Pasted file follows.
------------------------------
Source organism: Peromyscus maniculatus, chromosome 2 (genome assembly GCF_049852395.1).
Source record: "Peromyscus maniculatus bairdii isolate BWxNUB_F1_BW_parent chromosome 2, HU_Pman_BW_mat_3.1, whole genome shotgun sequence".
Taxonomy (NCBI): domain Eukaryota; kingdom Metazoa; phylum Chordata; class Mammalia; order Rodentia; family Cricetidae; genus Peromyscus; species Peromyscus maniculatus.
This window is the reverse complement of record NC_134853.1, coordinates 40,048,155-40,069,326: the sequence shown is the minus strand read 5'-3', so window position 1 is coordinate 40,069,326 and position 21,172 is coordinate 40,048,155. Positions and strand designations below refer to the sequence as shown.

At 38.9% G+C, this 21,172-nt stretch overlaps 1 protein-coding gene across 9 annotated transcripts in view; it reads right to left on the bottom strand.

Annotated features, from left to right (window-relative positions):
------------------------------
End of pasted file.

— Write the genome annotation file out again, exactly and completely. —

Source organism: Peromyscus maniculatus, chromosome 2 (genome assembly GCF_049852395.1).
Source record: "Peromyscus maniculatus bairdii isolate BWxNUB_F1_BW_parent chromosome 2, HU_Pman_BW_mat_3.1, whole genome shotgun sequence".
Taxonomy (NCBI): domain Eukaryota; kingdom Metazoa; phylum Chordata; class Mammalia; order Rodentia; family Cricetidae; genus Peromyscus; species Peromyscus maniculatus.
This window is the reverse complement of record NC_134853.1, coordinates 40,048,155-40,069,326: the sequence shown is the minus strand read 5'-3', so window position 1 is coordinate 40,069,326 and position 21,172 is coordinate 40,048,155. Positions and strand designations below refer to the sequence as shown.

At 38.9% G+C, this 21,172-nt stretch overlaps 1 protein-coding gene across 9 annotated transcripts in view; it reads right to left on the bottom strand.

Annotated features, from left to right (window-relative positions):